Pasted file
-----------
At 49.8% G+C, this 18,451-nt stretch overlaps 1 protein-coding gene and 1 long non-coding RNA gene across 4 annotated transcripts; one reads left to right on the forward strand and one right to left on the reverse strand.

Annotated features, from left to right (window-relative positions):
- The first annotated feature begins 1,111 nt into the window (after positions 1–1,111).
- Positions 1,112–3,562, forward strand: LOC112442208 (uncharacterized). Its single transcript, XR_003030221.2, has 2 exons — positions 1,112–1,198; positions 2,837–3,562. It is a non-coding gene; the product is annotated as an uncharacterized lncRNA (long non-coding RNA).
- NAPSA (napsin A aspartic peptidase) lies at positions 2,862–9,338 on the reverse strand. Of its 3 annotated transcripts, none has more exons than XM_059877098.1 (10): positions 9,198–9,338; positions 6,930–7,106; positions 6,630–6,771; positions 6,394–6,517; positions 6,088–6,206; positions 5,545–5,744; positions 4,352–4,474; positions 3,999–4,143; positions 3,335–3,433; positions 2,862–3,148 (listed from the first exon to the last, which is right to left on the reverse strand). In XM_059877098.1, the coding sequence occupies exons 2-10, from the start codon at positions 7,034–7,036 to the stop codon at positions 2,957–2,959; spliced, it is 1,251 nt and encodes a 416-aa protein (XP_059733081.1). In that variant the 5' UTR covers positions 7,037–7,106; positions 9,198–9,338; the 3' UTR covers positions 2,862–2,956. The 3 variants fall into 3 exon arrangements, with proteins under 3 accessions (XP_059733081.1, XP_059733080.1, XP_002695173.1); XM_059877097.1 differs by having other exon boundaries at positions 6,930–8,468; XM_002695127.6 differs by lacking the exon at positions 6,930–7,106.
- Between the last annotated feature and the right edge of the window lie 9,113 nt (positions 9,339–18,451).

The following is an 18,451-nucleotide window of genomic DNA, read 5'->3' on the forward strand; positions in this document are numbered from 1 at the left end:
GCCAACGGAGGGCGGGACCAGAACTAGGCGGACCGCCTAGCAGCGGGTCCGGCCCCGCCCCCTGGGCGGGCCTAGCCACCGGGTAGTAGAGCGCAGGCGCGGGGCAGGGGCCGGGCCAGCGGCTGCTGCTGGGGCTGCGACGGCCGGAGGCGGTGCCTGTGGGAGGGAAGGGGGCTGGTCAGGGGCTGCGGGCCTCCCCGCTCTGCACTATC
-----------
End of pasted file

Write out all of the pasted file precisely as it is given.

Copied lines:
At 49.8% G+C, this 18,451-nt stretch overlaps 1 protein-coding gene and 1 long non-coding RNA gene across 4 annotated transcripts; one reads left to right on the forward strand and one right to left on the reverse strand.

Annotated features, from left to right (window-relative positions):
- The first annotated feature begins 1,111 nt into the window (after positions 1–1,111).
- Positions 1,112–3,562, forward strand: LOC112442208 (uncharacterized). Its single transcript, XR_003030221.2, has 2 exons — positions 1,112–1,198; positions 2,837–3,562. It is a non-coding gene; the product is annotated as an uncharacterized lncRNA (long non-coding RNA).
- NAPSA (napsin A aspartic peptidase) lies at positions 2,862–9,338 on the reverse strand. Of its 3 annotated transcripts, none has more exons than XM_059877098.1 (10): positions 9,198–9,338; positions 6,930–7,106; positions 6,630–6,771; positions 6,394–6,517; positions 6,088–6,206; positions 5,545–5,744; positions 4,352–4,474; positions 3,999–4,143; positions 3,335–3,433; positions 2,862–3,148 (listed from the first exon to the last, which is right to left on the reverse strand). In XM_059877098.1, the coding sequence occupies exons 2-10, from the start codon at positions 7,034–7,036 to the stop codon at positions 2,957–2,959; spliced, it is 1,251 nt and encodes a 416-aa protein (XP_059733081.1). In that variant the 5' UTR covers positions 7,037–7,106; positions 9,198–9,338; the 3' UTR covers positions 2,862–2,956. The 3 variants fall into 3 exon arrangements, with proteins under 3 accessions (XP_059733081.1, XP_059733080.1, XP_002695173.1); XM_059877097.1 differs by having other exon boundaries at positions 6,930–8,468; XM_002695127.6 differs by lacking the exon at positions 6,930–7,106.
- Between the last annotated feature and the right edge of the window lie 9,113 nt (positions 9,339–18,451).

The following is an 18,451-nucleotide window of genomic DNA, read 5'->3' on the forward strand; positions in this document are numbered from 1 at the left end:
GCCAACGGAGGGCGGGACCAGAACTAGGCGGACCGCCTAGCAGCGGGTCCGGCCCCGCCCCCTGGGCGGGCCTAGCCACCGGGTAGTAGAGCGCAGGCGCGGGGCAGGGGCCGGGCCAGCGGCTGCTGCTGGGGCTGCGACGGCCGGAGGCGGTGCCTGTGGGAGGGAAGGGGGCTGGTCAGGGGCTGCGGGCCTCCCCGCTCTGCACTATC